One time, I was chatting to the Liechtenstein delegate when a Kuwaiti delegate turned around and glared at me; we were "talking" during the Palestine debate… This was just Kuwait "getting back to normal." After the Gulf War, when the Kuwaitis had got their country back, and exiled or killed thousands of Palestinians in the process, they wanted to show that they were back "being concerned" about Palestine again, just like the rest of the Arab world.

In fact, the Palestine debate takes up to three days [at the UN General Assembly], "debate" being a rather glorious name for a series of almost identical statements attacking Israel which, ironically, they do not recognize as actually being in the chamber….The issue of Palestine takes up to 20 percent of the GA's time, while the situation of the Kurds, for example, gets none. No wonder Ed Koch, mayor of New York, wanted the UN moved out of the city, especially when it passed the infamous "Zionism is Racism" resolution.

It will take more American Jewish Committee visits to learn just how unusual this point of view is.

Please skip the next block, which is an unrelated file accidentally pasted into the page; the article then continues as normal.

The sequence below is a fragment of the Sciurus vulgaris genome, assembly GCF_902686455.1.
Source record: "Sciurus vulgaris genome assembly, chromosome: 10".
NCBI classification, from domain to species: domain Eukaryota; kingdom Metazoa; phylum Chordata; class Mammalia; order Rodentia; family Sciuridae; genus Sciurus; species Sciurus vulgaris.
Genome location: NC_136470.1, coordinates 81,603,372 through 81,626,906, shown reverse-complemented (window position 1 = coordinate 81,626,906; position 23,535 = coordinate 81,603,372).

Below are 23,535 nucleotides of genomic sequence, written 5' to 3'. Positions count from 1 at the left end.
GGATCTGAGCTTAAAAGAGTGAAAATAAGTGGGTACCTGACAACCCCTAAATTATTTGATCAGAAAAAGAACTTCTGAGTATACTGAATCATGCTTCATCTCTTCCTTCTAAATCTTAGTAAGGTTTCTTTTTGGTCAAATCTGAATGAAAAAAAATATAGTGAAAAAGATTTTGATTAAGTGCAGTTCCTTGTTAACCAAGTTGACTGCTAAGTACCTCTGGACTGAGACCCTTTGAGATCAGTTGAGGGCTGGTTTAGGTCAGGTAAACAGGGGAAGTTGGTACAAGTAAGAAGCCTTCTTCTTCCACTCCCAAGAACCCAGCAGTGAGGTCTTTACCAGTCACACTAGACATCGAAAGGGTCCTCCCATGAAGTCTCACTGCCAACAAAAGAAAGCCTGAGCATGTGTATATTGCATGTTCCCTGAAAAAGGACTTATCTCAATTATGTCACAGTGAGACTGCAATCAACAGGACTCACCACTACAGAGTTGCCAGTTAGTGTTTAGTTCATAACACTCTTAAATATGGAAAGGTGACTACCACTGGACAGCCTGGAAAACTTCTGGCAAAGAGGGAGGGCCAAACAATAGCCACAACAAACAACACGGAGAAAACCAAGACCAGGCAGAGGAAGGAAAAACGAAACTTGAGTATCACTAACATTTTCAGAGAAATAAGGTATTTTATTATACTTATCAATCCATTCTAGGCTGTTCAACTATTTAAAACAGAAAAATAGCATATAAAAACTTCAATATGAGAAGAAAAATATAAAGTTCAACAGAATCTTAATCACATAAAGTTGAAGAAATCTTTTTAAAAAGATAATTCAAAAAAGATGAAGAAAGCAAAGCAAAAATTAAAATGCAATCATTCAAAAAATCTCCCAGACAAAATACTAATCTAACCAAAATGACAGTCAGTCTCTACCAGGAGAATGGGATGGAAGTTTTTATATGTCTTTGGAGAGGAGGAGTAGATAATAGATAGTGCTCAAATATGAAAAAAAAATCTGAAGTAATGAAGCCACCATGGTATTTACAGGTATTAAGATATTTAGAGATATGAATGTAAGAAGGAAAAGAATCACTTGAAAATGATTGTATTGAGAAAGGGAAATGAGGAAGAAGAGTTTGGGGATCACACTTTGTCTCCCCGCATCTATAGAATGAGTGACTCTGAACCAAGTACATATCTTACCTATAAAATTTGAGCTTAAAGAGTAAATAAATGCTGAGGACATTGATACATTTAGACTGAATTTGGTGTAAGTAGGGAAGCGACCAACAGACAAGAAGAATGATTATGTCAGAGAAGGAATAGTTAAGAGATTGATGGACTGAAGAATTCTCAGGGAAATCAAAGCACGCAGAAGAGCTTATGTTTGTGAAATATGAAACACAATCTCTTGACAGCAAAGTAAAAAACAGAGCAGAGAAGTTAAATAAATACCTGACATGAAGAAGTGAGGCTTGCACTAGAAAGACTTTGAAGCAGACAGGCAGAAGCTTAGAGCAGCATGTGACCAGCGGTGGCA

As a young man, Eamon de Valera, certainly the best-known Irish statesman of the twentieth century, who served as prime minister three times and as president once, visited France. On his return to Ireland, he famously announced: "All I can say is that sex in Ireland is as yet in its infancy."

The American Jewish Committee visit to Dublin, we were told, was the first ever by an American Jewish group, as was our hour-long meeting with Ireland's respected foreign minister, Brian Cowen. As such, it represented the infancy of our program there. But there is so much to discuss regarding the Middle East, international terrorism, and the transatlantic relationship, not to mention the obvious natural affinity between the Irish and the Jews, which I couldn't help noticing during this visit. Thus, without doubt we shall return to the captivating Emerald Isle.

Date: 6/11/2002